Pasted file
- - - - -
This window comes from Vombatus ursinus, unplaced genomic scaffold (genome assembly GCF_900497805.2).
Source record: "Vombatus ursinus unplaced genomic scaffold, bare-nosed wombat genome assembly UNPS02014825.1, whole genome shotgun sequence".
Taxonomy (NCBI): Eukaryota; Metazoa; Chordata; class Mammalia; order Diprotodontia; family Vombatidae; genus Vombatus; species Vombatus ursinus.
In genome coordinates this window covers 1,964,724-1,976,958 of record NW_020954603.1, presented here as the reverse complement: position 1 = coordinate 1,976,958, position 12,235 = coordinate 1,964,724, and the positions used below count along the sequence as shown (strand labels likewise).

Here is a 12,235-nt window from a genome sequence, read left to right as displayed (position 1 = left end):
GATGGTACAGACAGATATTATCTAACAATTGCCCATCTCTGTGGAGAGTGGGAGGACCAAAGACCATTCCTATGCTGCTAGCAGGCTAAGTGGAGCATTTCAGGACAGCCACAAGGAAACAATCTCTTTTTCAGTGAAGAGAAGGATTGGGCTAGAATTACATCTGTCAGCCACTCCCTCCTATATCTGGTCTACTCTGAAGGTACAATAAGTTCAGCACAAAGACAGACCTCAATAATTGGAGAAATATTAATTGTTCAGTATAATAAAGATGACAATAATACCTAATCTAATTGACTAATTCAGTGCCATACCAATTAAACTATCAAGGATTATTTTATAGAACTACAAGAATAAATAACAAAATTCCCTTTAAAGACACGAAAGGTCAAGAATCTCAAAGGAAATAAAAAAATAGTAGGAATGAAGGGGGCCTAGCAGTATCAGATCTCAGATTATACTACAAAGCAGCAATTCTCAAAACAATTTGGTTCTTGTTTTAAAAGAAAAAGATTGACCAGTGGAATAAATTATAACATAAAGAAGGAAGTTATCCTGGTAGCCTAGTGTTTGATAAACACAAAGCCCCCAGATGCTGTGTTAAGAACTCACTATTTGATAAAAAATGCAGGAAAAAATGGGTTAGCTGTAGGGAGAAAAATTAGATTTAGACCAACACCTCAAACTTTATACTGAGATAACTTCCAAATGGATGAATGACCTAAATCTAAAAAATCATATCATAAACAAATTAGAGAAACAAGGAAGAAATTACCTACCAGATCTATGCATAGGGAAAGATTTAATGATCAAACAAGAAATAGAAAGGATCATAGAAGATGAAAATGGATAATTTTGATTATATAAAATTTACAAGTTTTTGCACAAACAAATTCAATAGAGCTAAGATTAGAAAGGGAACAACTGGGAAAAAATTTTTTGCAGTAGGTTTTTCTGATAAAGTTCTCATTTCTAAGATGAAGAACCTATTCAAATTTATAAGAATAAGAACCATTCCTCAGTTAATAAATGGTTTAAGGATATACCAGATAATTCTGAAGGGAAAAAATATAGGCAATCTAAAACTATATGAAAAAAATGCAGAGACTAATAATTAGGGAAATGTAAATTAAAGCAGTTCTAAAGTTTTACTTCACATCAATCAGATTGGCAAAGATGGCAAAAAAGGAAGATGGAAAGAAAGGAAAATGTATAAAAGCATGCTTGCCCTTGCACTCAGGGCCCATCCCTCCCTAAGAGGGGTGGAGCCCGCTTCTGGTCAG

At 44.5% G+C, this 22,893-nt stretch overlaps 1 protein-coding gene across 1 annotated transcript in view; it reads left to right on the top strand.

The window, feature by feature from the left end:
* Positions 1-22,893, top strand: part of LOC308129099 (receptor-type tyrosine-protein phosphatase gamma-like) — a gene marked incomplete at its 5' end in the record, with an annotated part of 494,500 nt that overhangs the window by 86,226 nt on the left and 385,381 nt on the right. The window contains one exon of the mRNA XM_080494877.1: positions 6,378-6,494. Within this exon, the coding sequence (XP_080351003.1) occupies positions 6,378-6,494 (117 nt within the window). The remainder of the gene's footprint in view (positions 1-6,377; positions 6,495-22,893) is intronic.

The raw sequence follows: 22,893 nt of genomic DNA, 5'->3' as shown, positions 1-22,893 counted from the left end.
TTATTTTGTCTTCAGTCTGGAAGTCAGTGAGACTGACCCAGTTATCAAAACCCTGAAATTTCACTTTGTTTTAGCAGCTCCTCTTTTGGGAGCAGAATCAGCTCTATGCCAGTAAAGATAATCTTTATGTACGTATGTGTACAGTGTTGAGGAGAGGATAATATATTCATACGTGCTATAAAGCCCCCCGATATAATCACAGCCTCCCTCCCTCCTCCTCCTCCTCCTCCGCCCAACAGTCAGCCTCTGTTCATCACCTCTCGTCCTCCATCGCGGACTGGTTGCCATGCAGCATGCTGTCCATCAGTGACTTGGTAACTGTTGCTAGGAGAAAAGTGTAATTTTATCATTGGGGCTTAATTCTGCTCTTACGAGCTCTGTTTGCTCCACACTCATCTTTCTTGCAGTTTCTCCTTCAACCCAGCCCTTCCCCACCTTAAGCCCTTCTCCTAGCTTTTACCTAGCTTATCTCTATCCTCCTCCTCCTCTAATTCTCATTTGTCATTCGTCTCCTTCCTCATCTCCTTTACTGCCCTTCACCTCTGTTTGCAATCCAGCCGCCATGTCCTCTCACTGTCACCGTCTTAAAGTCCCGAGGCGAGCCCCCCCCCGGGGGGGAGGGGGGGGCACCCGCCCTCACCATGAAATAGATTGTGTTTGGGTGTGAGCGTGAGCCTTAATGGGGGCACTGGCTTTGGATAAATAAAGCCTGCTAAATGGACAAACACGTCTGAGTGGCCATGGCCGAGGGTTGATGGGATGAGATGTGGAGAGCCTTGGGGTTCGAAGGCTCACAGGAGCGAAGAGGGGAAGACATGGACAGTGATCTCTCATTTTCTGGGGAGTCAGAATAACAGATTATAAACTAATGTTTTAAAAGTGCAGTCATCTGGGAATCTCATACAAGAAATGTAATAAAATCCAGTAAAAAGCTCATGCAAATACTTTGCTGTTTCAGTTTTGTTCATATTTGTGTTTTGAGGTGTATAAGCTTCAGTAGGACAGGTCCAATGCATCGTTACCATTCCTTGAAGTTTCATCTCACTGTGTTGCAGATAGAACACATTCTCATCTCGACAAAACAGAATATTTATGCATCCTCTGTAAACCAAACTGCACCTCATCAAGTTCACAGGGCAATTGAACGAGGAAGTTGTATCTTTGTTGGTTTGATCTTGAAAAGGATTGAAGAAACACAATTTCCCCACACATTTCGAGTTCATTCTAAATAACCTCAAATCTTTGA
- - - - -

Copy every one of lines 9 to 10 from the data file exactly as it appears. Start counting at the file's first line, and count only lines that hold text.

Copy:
* Positions 1-22,893, top strand: part of LOC308129099 (receptor-type tyrosine-protein phosphatase gamma-like) — a gene marked incomplete at its 5' end in the record, with an annotated part of 494,500 nt that overhangs the window by 86,226 nt on the left and 385,381 nt on the right. The window contains one exon of the mRNA XM_080494877.1: positions 6,378-6,494. Within this exon, the coding sequence (XP_080351003.1) occupies positions 6,378-6,494 (117 nt within the window). The remainder of the gene's footprint in view (positions 1-6,377; positions 6,495-22,893) is intronic.

The raw sequence follows: 22,893 nt of genomic DNA, 5'->3' as shown, positions 1-22,893 counted from the left end.